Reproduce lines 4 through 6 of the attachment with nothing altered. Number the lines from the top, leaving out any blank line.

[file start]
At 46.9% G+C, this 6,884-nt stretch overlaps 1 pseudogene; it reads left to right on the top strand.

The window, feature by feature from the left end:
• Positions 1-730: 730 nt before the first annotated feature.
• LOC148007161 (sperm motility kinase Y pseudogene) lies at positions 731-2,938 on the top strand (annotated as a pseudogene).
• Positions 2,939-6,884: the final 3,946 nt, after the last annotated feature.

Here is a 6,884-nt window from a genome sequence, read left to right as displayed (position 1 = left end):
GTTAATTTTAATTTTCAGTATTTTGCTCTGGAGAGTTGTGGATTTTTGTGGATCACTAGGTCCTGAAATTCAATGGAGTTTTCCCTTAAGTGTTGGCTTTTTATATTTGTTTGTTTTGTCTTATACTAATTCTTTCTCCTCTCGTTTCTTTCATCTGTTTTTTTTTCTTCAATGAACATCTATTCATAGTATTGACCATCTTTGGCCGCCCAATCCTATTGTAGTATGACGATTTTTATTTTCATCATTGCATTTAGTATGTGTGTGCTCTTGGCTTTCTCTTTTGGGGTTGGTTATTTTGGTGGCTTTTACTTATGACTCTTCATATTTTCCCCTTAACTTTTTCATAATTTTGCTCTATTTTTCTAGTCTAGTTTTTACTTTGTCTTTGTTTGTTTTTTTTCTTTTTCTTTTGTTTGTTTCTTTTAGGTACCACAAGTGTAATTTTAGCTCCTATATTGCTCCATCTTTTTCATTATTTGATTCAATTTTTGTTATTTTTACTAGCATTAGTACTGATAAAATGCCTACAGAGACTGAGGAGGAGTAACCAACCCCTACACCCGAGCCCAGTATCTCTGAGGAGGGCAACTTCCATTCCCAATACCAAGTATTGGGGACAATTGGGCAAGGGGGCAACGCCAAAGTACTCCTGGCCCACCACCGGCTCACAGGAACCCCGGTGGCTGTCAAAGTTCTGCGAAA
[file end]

• LOC148007161 (sperm motility kinase Y pseudogene) lies at positions 731-2,938 on the top strand (annotated as a pseudogene).
• Positions 2,939-6,884: the final 3,946 nt, after the last annotated feature.

Here is a 6,884-nt window from a genome sequence, read left to right as displayed (position 1 = left end):